The group released two albums and performed across Europe, including at the Vatican for the Patriarch of the Ukrainian Catholic Church.

“We were a curiosity item at first; three girls in embroidered blouses, playing guitar and singing in Ukrainian,” Maru said.

“We played concerts every weekend which helped to finance our university studies.

“And we felt we were doing our bit for Ukrainian because the language was banned in Ukraine during the soviet era and people had to speak Russian,” she said.

Maru married and had two sons of her own. She and her husband Baz came to Australia in 1981, when Baz, an IT expert, was recruited by Ford Australia.

He worked at the Ford plant in Broadmeadows and, after getting her qualifications recognised in Australia, Maru became the City Architect for the Broadmeadows council, a position she held for a decade.

After the Kennett-era council reorganisation, Maru moved to the City of Melbourne, where she worked as the Capital Works and Asset Management Coordinator in the city’s Parks and Recreation division.

Maru set up her own architecture consultancy, Axis Architects, in Melbourne and is still practising as a chartered architect

She has developed a keen interest in art over the years and has produced a portfolio of work influenced both by her background in architecture and her Ukrainian heritage.

“It was the Chernobyl disaster that really propelled me into producing art. Ukraine has always been close to my heart; it defines me every day,” she said.

Included in the exhibition is a work called ‘Chernobyl Madonna’ which has become a global symbol of the city and its eponymous nuclear tragedy. It’s also a graphic symbol of Ukraine’s suffering over decades and centuries.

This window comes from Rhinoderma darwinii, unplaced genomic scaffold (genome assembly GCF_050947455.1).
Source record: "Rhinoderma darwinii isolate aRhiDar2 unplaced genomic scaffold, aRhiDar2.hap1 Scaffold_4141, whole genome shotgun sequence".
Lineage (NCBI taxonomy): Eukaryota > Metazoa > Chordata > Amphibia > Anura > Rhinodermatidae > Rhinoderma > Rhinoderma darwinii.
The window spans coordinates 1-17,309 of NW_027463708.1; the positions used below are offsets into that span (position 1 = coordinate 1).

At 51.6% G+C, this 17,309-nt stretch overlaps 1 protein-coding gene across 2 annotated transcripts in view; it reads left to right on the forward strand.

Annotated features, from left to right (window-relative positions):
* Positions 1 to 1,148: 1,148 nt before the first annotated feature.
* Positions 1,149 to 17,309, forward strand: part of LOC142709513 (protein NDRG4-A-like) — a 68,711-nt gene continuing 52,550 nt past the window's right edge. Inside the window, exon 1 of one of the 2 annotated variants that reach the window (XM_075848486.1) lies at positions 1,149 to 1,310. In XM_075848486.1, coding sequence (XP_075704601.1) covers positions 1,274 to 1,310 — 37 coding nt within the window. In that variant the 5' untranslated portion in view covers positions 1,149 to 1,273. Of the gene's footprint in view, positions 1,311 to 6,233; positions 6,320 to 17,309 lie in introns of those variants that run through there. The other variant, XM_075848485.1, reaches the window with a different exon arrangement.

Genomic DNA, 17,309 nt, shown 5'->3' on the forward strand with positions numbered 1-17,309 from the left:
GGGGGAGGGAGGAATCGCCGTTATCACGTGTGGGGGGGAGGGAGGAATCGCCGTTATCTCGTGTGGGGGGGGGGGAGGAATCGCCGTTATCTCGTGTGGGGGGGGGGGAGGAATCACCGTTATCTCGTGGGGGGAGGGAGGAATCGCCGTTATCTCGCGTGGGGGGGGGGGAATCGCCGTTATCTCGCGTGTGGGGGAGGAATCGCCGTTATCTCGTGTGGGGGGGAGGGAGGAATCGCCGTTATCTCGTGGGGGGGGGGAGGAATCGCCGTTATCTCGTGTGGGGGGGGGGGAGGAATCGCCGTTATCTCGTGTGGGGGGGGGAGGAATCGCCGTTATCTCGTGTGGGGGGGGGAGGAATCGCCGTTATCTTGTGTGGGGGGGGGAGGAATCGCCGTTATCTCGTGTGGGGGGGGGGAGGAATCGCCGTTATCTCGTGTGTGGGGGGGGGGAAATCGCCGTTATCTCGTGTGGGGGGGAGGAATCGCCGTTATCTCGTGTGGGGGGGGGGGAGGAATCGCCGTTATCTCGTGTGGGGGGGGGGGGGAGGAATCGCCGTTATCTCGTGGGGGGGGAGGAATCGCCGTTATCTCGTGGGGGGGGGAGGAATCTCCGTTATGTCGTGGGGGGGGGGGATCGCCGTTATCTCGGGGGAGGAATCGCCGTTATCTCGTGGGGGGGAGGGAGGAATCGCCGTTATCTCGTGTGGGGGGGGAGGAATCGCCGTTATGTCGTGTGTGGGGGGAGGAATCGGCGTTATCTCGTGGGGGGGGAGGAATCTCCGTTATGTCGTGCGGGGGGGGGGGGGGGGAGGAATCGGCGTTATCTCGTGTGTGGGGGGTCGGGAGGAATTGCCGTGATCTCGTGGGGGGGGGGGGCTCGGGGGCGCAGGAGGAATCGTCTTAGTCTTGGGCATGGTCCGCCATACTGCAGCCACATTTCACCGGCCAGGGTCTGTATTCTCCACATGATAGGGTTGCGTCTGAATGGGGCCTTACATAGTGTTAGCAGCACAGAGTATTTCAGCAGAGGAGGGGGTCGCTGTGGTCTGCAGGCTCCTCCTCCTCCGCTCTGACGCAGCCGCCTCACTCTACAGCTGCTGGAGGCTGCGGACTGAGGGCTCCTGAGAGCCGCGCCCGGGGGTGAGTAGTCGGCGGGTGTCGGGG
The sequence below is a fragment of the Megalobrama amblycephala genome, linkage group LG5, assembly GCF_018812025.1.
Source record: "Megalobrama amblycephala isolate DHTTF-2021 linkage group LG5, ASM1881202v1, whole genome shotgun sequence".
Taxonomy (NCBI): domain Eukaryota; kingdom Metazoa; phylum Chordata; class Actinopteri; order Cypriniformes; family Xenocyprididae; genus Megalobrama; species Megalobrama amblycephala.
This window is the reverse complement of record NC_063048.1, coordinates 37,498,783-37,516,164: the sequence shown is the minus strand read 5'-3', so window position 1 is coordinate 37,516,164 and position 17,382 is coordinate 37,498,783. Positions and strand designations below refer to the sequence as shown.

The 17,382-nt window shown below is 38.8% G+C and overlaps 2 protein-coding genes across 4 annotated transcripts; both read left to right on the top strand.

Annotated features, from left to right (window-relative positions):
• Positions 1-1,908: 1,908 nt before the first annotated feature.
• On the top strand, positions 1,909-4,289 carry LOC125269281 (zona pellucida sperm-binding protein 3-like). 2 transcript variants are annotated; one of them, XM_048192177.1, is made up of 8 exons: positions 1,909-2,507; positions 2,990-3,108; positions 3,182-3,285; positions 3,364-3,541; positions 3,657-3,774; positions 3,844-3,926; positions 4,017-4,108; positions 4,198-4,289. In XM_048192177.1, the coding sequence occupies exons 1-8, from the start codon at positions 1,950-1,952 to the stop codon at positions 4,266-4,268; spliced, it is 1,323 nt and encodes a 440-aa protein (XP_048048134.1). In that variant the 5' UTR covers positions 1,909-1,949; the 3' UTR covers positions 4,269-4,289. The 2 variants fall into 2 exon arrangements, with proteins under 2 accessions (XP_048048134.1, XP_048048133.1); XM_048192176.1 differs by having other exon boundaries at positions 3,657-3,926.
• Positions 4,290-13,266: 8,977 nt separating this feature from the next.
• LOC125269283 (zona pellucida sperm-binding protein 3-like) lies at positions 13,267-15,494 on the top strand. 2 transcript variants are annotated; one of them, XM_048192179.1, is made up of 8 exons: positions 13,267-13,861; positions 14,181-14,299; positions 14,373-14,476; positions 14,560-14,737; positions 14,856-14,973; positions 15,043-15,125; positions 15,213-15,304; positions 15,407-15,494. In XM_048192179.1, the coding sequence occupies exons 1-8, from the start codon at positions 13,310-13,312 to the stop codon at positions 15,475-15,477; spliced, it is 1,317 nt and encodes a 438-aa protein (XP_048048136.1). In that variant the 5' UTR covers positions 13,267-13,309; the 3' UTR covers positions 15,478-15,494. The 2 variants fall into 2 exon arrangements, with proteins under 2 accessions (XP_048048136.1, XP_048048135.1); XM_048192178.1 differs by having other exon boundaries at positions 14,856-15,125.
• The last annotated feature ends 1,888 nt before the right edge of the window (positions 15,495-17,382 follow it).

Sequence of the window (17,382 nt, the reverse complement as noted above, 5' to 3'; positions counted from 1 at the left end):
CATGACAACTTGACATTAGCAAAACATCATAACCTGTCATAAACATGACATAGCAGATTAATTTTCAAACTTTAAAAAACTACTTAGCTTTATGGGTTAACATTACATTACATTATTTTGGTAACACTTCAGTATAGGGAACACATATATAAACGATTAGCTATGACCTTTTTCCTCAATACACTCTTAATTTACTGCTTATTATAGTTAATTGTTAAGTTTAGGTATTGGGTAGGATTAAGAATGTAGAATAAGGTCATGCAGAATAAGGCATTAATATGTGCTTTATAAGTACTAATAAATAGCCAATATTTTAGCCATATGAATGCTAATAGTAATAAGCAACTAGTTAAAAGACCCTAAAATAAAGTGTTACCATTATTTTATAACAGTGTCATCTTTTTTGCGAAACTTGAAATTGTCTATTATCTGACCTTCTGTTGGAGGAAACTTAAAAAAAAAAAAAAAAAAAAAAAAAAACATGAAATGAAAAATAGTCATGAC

It has spawned three more Madonnas, including the ‘Madonna of the Heavenly Hundred’ which symbolises the 2014 Revolution of Dignity, when clashes between protesters and police Kyiv led to the ousting of pro-Putin President Viktor Yanukovych and the overthrow of his government. It also sparked the Russian annexation of Crimea.

Another is ‘The Orange Madonna’, which symbolises the massive protests triggered by claims of electoral fraud, corruption and voter suppression in the 2004 Ukrainian election.

The ‘Madonna Holodomor 33’ is the final in the series and represents Ukraine’s Holodomor, or great ‘Terror-Famine’ that was part of the wider Soviet famine of 1932-33 which affected the major grain-producing areas of the Soviet Union.

During the Holodomor, millions of Ukrainians died or were forced to flee a famine in Ukraine that was induced by Russian leader Josef Stalin.

Some historians argue that that the famine was planned Stalin as a way of eliminating Ukraine’s nascent independence movement and imposing collectivisation on the nation’s productive grain farmers.

Another of the exhibition’s works is a powerful and confronting collage of news photos from the human and urban devastation caused by Russia attacks on Ukraine’s cities.    

“Every day I’m connected to what is happening there. I feel like I’m sitting behind the window of history,” Maru said.